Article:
We therefore undertake a clinical scrutiny of Wilbur to determine its implications for the question before us.4 In Wilbur, the issue was whether Maine could require a criminal defendant accused of felonious homicide to prove, by a preponderance of the evidence, that he acted in the heat of provoked passion and thereby qualified for the lesser punishment of manslaughter.

The court first looked to history and found that "the clear trend has been toward requiring the prosecution to bear the ultimate burden of proving this fact." 421 U.S. at 696. Here, while there is no such clear trend on the part of the states as that concerning the burden of proof in crimes committed in the passion of sudden provocation, the federal courts and about half the states today require the prosecution to prove mental responsibility beyond a reasonable doubt. See W. LaFave & A. Scott, Criminal Law, 313 (1972). The Court in Wilbur indicated no specific casual connection between its historical review and its analysis on the merits. But to the extent that contemporary consensus is relevant, there seems to be a more balanced diversity of approach to the insanity issue among the states than was present on the issue in Wilbur.

Addressing the merits, the Court in Wilbur rejected the argument that Winship applied only to facts which, if not proven, would wholly exonerate the defendant. It observed that the defendant's liberty and reputation interests are equally implicated by findings determining the degree of criminal liability, and concluded that Winship applies to facts which are determinative of the extent of criminal culpability. 421 U.S. at 696-99.

This analysis obviously applies when the fact in issue is legal sanity rather than the existence of provocation. The fact of "legal sanity" is determinative not simply of the degree of criminal liability but of criminal culpability vel non. A criminal defendant who is found not guilty by reason of insanity is not criminally responsible. He is free of the stigma of being a criminal and will not be criminally confined. Although civil commitment is a substantial certainty, it is for the purpose of treatment and generally entails a far lesser or qualitatively different interference with the defendant's liberty. And the societal interest, here as in Wilbur, is in the reliability of jury verdicts, it being "critical that the moral force of the criminal law not be diluted by a standard of proof that leaves people in doubt whether innocent men are being condemned." 421 U.S. at 700, quoting Winship, 397 U.S. at 364.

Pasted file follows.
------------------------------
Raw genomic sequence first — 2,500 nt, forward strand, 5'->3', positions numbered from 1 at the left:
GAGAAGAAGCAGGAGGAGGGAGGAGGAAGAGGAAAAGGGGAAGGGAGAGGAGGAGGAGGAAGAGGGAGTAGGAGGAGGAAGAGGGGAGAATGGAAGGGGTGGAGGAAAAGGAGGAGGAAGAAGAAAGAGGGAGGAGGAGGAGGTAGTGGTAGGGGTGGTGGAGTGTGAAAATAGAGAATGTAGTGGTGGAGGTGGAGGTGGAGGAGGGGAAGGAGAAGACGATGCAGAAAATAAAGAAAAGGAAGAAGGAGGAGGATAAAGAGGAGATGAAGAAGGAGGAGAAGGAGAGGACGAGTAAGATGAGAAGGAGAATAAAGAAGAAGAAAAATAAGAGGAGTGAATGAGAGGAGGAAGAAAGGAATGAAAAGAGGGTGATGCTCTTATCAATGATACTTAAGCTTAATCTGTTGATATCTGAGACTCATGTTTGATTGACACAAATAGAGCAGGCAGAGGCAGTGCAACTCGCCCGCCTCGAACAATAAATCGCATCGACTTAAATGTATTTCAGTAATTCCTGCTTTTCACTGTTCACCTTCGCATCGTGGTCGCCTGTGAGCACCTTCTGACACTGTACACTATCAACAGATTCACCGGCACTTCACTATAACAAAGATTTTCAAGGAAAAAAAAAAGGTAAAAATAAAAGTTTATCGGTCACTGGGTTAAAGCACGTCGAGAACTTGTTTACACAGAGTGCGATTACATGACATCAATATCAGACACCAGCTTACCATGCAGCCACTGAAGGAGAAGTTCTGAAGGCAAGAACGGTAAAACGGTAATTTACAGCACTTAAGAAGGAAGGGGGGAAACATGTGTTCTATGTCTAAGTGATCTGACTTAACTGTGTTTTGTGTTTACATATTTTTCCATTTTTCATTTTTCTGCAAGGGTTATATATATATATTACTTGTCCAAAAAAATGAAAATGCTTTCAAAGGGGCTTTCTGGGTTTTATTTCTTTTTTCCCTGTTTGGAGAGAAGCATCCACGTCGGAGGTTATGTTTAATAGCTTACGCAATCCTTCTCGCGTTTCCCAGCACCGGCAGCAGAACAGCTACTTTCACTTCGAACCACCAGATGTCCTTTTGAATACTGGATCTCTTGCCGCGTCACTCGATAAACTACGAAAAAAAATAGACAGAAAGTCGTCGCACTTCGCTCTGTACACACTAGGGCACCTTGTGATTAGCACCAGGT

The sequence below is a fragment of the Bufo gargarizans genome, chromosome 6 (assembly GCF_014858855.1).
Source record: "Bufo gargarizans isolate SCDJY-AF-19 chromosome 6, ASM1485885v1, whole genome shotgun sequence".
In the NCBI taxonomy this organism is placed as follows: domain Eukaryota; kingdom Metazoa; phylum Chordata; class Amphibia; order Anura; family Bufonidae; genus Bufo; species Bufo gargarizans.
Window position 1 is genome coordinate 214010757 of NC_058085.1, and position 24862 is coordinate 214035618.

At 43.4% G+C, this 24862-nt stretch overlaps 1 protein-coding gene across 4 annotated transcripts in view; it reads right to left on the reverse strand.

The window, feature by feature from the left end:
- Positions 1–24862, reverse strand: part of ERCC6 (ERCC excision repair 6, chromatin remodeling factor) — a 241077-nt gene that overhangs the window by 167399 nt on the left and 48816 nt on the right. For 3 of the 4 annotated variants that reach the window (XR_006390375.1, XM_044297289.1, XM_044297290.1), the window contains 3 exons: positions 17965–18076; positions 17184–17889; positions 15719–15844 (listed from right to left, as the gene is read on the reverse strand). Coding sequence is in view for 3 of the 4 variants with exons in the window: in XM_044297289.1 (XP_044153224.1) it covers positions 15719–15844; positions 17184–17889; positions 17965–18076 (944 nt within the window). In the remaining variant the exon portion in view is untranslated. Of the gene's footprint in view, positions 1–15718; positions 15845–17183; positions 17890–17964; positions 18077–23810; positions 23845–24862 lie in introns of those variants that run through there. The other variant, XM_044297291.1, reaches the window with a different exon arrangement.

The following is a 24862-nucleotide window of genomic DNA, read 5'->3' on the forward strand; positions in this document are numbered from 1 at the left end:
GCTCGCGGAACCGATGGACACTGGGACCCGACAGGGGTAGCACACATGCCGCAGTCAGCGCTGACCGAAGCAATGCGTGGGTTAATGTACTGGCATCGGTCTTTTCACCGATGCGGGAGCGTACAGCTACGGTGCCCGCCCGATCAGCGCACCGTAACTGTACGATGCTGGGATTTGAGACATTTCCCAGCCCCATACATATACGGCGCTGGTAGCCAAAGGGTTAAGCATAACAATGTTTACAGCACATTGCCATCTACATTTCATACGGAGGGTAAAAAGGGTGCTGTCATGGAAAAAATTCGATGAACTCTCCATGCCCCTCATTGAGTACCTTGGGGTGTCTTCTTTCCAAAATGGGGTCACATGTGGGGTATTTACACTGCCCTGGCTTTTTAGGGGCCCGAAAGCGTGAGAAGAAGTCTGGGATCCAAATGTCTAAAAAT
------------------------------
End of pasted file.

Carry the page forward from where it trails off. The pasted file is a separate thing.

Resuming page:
Appellant, therefore, has made a preliminary showing that the fact of sanity like the absence of provocation should be proved beyond a reasonable doubt. Therefore, we must proceed, as did the Court in Wilbur, to consider the operation and effect of the Maine burden of persuasion rule and the proper interests of the state and the defendant as they are affected by the allocation of the burden of proof. See 421 U.S. at 699. The foregoing discussion indicates that the private and public interests favoring the requirement of proof of sanity beyond a reasonable doubt are as strong as, if not stronger than, those in either Wilbur or Winship. Defendant's interest in his liberty and his reputation are, at least, comparable, and the societal interest in the reliability of jury verdicts is identical. The difficult question is whether there might be a state interest sufficient to justify shifting the burden of persuasion to the criminal defendant.5 See 421 U.S. at 701-02 & n. 31.

In Wilbur, the Court felt obligated to consider the difficulties a state would face in proving an absence of provocation and whether they were sufficient to require giving serious consideration to excusing the prosecution from having to bear the "traditional burden" of proof beyond a reasonable doubt. The court noted that the overwhelming majority of states accepted that burden on the factual issue of provocation, see id. at 696 & 701, that the fact in issue there "is largely an 'objective, rather than a subjective, behavioral criterion' . . . .", id. at 702, that Maine required the state to prove similar facts -- e.g., intent and the absence of self defense -- id., and concluded that it "discerned no unique hardship on the prosecution that would justify requiring the defendant [to prove] a fact so critical to criminal culpability." Id.